Frank Kameny Oct 11, 2011 22:00:12 GMT -5
Post by bluepride on Oct 11, 2011 22:00:12 GMT -5
Frank Kameny dies; leading gay rights leader was 86
Frank Kameny, 86, one of the leading figures of the gay rights movement in the Washington area and the nation, was found dead Oct. 11 at his home in Northwest Washington.
His death was confirmed by Charles Francis, a founder of the Kameny Papers Project, and by Marvin Carter, a longtime friend. No cause of death could be learned immediately.
Mr. Kameny, a Harvard PhD whose homosexuality reportedly led to his discharge from a federal government job, lived to see his years of determined advocacy rewarded by the success of many of his campaigns and by his ultimate welcome by a political establishment that rejected him.
His death, apparently on National Coming Out Day, came in a year when gay people were accorded the right to serve openly in the armed forces, and D.C. Council member David A. Catania (I-At Large) noted this Tuesday night.
In his efforts throughout the years, Mr. Kameny was one of the fathers of that achievement, said Catania, the first openly gay man elected to the D.C. Council. Mr. Kameny had himself been a U.S. Army veteran who had served in Europe in World War II.
In what appeared to be one of the great triumphs of his uphill struggle, the protest signs that Kameny carried in front of the White House were put on display in the Smithsonian Institution in recent years, along with the museum’s other artifacts and symbols of the course of American history.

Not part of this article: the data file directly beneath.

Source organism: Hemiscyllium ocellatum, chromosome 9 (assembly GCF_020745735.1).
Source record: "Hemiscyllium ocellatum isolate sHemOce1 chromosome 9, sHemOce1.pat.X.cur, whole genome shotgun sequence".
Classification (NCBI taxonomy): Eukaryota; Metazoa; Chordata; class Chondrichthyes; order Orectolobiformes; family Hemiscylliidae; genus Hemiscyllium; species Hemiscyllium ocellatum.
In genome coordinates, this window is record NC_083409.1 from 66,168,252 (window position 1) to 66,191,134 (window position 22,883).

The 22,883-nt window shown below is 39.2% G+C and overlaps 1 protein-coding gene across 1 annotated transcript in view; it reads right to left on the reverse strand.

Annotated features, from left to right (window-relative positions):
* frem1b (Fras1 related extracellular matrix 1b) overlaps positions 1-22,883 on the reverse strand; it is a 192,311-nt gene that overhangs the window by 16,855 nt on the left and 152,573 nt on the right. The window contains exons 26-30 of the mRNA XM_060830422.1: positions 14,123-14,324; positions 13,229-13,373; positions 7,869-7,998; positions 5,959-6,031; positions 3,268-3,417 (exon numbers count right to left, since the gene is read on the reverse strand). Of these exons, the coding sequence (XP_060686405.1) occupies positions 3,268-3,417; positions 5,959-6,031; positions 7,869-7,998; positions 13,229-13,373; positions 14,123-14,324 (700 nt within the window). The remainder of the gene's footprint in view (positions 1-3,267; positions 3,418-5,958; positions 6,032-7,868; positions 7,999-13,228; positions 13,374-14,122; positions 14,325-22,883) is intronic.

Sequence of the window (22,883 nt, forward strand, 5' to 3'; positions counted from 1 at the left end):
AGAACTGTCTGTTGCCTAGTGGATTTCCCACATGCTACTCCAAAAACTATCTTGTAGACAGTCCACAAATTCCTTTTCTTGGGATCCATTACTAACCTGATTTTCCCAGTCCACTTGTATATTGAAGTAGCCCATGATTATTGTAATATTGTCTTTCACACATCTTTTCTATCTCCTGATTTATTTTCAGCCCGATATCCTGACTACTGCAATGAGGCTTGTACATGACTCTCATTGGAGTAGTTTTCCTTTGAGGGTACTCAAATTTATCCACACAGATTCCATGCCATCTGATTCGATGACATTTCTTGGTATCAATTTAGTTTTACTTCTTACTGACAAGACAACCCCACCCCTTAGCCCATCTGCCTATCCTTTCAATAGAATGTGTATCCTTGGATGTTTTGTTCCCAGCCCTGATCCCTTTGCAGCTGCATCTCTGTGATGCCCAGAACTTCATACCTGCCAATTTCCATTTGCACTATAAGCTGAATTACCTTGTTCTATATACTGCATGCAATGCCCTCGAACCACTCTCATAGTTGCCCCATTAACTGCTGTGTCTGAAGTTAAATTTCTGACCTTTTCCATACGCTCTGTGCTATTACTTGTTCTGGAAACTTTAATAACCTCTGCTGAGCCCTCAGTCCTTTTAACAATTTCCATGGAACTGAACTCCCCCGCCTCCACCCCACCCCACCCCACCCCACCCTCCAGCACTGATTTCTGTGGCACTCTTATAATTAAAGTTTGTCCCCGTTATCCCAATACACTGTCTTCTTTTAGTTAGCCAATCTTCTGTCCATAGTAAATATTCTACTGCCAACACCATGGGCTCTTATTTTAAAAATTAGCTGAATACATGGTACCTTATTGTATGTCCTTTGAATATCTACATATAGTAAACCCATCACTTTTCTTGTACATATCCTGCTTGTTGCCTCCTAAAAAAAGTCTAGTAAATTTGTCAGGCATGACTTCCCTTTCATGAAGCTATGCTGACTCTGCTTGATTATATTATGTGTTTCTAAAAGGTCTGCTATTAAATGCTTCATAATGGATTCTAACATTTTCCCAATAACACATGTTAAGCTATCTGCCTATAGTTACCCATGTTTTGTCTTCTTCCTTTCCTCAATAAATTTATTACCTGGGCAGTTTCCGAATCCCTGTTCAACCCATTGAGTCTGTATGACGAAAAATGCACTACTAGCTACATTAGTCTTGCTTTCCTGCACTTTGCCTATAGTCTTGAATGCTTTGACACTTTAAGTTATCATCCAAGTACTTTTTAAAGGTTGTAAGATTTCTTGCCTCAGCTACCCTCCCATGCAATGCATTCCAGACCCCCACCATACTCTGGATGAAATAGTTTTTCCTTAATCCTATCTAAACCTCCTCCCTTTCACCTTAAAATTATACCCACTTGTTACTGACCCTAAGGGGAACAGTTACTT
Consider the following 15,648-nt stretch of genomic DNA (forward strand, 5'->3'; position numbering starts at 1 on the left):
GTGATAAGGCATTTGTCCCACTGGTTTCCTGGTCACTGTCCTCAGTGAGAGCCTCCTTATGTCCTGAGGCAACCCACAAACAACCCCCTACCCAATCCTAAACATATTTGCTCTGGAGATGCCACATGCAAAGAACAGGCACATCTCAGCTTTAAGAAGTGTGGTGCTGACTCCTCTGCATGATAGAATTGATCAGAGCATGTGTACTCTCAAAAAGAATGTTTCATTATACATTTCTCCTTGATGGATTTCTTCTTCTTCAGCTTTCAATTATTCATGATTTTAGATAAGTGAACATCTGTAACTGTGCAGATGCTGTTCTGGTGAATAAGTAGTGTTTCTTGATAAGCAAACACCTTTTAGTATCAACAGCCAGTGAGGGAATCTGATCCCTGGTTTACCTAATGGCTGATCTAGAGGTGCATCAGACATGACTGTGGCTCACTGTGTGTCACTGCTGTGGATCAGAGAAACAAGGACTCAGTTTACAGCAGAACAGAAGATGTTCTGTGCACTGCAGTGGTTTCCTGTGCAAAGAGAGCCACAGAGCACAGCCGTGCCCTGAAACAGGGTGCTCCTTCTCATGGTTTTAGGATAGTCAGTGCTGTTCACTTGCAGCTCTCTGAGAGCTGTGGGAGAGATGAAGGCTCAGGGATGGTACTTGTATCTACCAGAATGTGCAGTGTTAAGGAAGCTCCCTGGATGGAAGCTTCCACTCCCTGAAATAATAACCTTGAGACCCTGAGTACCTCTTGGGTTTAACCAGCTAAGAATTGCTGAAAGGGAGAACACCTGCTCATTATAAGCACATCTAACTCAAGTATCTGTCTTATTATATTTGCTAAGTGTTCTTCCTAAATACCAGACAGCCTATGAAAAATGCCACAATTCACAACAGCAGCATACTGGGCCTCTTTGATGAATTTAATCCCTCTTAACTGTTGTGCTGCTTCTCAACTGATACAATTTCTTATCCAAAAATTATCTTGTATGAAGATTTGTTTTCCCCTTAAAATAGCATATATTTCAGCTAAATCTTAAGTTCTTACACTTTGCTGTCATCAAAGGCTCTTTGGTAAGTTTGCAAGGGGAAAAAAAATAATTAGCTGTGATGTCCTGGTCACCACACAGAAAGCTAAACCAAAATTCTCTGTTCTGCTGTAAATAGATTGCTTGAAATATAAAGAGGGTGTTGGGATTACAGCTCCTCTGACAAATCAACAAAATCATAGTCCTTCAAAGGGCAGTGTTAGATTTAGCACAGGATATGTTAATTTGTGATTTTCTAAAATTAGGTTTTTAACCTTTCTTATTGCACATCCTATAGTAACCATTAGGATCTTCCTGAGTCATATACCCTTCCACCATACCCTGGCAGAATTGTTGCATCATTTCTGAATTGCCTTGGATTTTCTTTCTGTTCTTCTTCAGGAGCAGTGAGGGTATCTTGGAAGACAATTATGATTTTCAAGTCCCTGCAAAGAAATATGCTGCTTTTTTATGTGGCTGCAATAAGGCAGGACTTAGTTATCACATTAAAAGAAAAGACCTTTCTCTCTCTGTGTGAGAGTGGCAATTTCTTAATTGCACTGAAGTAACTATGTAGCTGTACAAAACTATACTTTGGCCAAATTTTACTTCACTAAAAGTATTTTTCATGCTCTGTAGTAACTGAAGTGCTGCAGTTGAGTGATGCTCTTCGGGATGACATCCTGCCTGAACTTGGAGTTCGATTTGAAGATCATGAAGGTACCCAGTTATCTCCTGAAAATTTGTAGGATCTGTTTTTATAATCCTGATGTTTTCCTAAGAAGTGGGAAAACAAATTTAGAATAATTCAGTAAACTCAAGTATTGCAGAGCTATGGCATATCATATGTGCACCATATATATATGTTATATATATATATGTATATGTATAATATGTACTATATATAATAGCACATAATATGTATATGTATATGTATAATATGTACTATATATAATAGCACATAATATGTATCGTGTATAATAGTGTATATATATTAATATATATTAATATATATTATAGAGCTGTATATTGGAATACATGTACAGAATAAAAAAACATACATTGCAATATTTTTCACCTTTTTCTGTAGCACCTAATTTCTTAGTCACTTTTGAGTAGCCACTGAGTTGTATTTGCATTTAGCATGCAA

Mr. Kameny was generally credited as an originator of the slogan “Gay Is Good.” Those words symbolized not only his skill at advoacy, but they also the beliefs that he championed.
In numerous ways over the years, starting at a time when those openly asserting their homosexuality could place themselves in physical jeopardy, Mr. Kameny worked to increase the acceptance of gay people in mainstream American society and to recognize their rights.
Rather than shrink from revealing his sexual orientation, Mr. Kameny made it plain. He won attention and respect by the vigorous campaign he waged 40 years ago for election as the District’s non-voting delegate to Congress.
“Out for Good,” a history of the gay rights movement in the United States, made Mr. Kameny the central figure in several chapters.
One of the book’s co-authors, Dudley Clendinen has called him an “authentic hero” of American culture. In summarizing Mr. Kameny’s precarious position after the loss of his job, Clendinen noted that he subsisted on a diet of baked beans. But, the author said, “he didn’t despair.”
Known for his outspokenly militant tactics and his refusal to confine himself to bland and apologetic statements, Mr. Kameny was credited with playing an important part in the achievement of what were regarded as several signal milestones passed by gay people on the road to full inclusion in American society.
Read article: Frank Kameny dies; leading gay rights leader was 86
To call Mr. Kameny a pioneer would be a gross understatement. He was a Founding Father of our community in the 20th Century. Many of the things we take for granted today are in place because of Frank Kameny.